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In January 1809 they both took part in SIR JOHN MOORE'S retreat to CORUNNA and achieved fame, with the 95th, as rearguard to the Army. The battle at CORUNNA (Peninsular War) 1809 was after a 250 mile retreat in the harsh winter conditions and harassed by the enemy. The 14,000 British troops were preparing to embark at Carunna, north Spain, when the French under MARSHAL SOUTE attacked them on The 6th January. The British lost 1000 men including their Commander SIR JOHN MOORE.

 

In 1809 a Battalion of both Regiments (43rd and 52nd) had been with a disastrous expedition to WALCHEREN, Holland, which, though it had some success on the battlefield, was decimated with fever and withdrawn. This amphibious attack's aim was to destroy the shipyards and ships at Antwerp and ultimately to encourage an uprising in Germany. The leisurely approach of the army commander the Earl of Chatham ensured the initial objective the island of WALCHEREN in the mouth of the Rhine was taken (30 July 1809). When the 40,000 strong army finally withdrew on the 24 Dec 1809 4,000 were dead of malaria and as many again invalided by the disease.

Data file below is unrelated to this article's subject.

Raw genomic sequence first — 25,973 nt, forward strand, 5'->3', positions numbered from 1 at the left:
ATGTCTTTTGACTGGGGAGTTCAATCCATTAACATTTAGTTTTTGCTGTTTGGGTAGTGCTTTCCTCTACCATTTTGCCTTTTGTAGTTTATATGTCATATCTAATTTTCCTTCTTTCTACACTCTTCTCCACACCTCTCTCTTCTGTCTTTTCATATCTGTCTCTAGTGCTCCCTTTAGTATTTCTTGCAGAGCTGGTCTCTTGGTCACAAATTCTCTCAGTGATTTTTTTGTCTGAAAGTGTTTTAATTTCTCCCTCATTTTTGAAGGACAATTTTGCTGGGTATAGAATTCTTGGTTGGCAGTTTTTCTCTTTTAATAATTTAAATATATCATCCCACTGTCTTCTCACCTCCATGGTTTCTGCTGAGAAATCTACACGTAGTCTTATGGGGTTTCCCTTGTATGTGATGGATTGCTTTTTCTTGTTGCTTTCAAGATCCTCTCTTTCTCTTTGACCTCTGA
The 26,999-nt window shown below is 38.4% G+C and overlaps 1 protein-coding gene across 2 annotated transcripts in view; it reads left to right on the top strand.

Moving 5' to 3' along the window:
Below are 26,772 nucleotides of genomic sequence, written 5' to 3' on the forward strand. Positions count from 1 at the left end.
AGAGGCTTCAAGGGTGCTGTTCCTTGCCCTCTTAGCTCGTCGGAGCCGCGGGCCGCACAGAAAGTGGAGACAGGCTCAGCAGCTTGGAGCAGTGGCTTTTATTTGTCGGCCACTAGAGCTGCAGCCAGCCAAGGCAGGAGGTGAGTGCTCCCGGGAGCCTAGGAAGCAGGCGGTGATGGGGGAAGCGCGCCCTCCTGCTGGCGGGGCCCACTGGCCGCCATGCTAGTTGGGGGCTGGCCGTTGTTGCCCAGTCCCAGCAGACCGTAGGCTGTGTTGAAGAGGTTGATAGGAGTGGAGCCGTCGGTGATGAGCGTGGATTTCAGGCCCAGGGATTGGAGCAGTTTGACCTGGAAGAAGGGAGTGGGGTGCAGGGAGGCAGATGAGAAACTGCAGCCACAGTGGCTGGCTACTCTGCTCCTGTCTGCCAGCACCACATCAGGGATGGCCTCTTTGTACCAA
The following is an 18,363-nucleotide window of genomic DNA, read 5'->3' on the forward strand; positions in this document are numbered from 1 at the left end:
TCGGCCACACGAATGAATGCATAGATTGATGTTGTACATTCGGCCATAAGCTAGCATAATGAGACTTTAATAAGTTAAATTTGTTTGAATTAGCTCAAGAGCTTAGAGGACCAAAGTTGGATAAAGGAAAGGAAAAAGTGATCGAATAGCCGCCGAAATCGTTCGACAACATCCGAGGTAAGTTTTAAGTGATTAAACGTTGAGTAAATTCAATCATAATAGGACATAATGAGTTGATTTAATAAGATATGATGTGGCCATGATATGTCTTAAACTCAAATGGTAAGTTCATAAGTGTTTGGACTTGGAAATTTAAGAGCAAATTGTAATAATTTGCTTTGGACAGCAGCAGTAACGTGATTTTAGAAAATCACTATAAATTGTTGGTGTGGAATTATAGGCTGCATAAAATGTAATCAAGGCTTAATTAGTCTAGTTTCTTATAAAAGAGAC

WILLIAM CUFFLEY was on extended furlough in September 1809 so it is fortunate that he was not at Walcheren to suffer malaria but was probably in Portugal with the 52nd.

 

Returning to PORTUGAL the 43rd, 52nd and 95th accomplished a most remarkable march to TALAVERA, 42 miles in 26 hours in the hottest season of the year. Peninsular War in 1809 Sir Arthur Wellesley invaded Portugal supported by the Spanish army they reached TALAVERA 70 miles SW of Madrid in July 1809. The French under MARSHAL VICTOR attacked on the 28th July with 30,000 men. The Spanish and 16,000 British troops finally threw back the French inflicting 7300 casualties and prisoners. The British lost 6000 casualties. For this battle Wellesley was made Viscount Wellington.